Your gun doesn’t fit you
Proper fitment of a pistol impacts how well you can shoot it. You should be able to pick the gun up and have it point naturally, feeling as if it’s an extension of your arm. It should feel comfortable and natural in the hand.
You shouldn’t have to reach too far to put your finger on the trigger face, nor should the trigger reach be too short. Your finger should reach the trigger shoe naturally, without strain or impediment.
This is one of the reasons 1911 pistols have stayed so popular; they’re ergonomically excellent. Ditto CZ pistols. This is also why GLOCKs, with their 22-degree grip angle are so polarizing.
You can make an almost-fitting pistol work, with swappable back straps and thinner or thicker grip panels, sleeves and so on. But a concealed carry gun that fits you right will be one you that you’re more likely to to shoot well, something that’s critical in a defensive gun use situation.
If it doesn’t fit, you should probably quit…carrying that gun.
If you can’t hit the broadside of a barn
Most people will find that there are some pistols they naturally seem to shoot more accurately, more easily than others. They can be full-size, they might be compacts, even some subcompacts. If you have to work hard to shoot it well, and find there are other pistols that aren’t so much work, then you need to ditch your current gat and get one you can run more easily.
You don’t like shooting it
If you don’t like shooting your carry gun, then you’re not going to train with it as often as you could and certainly not as often as you should.
There are plenty of CCW pistols out there that are compact AND pleasurable (or at least pleasurable enough) to handle and shoot. Since the handgun market for civilians is so large – because we’re one of the few countries that deems civilians worthy of carrying a concealed pistol – you can easily find one that you can afford.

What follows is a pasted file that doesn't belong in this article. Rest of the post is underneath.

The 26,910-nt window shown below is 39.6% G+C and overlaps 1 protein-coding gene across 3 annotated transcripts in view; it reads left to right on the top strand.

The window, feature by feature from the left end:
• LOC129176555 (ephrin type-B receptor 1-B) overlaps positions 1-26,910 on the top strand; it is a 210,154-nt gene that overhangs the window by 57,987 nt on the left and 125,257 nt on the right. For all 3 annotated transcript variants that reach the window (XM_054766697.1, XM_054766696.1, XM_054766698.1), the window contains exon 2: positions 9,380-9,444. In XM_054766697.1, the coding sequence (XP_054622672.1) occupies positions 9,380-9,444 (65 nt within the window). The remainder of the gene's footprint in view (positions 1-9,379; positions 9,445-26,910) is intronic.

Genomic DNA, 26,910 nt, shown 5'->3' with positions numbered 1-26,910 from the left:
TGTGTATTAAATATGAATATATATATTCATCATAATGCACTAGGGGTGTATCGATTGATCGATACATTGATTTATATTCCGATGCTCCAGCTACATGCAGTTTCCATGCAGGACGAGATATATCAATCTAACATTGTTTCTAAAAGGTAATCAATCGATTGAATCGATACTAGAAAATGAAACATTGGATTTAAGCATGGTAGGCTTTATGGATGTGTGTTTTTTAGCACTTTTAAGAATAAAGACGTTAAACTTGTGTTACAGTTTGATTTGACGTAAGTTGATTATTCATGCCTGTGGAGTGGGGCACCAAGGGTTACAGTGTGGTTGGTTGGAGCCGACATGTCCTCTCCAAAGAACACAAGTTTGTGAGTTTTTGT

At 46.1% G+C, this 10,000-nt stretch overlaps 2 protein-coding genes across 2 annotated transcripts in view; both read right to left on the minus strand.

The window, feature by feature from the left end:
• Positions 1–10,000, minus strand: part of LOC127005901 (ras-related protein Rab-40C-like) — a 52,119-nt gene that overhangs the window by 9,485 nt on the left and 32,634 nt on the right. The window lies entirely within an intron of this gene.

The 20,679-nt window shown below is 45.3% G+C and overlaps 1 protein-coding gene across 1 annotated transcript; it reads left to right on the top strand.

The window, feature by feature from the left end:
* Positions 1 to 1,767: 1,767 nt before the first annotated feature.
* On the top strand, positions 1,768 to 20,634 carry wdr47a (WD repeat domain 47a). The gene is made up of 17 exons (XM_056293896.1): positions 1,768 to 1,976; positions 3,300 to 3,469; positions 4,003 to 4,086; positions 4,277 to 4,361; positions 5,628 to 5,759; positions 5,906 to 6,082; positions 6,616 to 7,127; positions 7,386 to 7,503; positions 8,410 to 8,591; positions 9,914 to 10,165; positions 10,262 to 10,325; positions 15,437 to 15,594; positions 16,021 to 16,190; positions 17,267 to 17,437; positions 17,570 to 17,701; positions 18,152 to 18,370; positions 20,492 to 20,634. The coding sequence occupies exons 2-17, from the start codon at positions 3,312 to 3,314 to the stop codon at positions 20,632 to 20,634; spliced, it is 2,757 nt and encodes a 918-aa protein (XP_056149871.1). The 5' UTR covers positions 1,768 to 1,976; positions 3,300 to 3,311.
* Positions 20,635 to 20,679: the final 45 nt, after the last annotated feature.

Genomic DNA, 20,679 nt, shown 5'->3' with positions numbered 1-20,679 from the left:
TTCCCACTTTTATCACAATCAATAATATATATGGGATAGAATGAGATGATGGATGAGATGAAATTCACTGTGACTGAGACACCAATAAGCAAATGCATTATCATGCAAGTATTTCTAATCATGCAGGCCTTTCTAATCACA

It’s like the rest of your concealed carry gear. If your holster isn’t comfortable, and if you can’t train with it, you’re going to find excuses not to carry. If you don’t like your gun, you’re going to find excuses not to train with it.
It takes too much fettling
A Formula One race car has more than a dozen engineers, mechanics and other personnel to keep it performing in peak condition. A concealed carry pistol shouldn’t take much messing with.
It’s one thing if you have a target pistol, family heirloom or beautiful barbecue gun that needs extra care to keep it in shooting condition from time to time. If your CCW gun needs too much attention…it’s just not reliable.
You need to carry something you can rely on to work. A gun that goes bang every time you pull the trigger. If your car broke down every other week, chances are you wouldn’t have it for long, either. Do you want to risk you life on a carry gun you can’t rely on?
So, what do you think? Any other telltale signs you have the wrong concealed carry gun? Want to get into the caliber wars or the whole GLOCK vs 1911 thing again? We hope not; that’s been done to death. Sound off in the comments!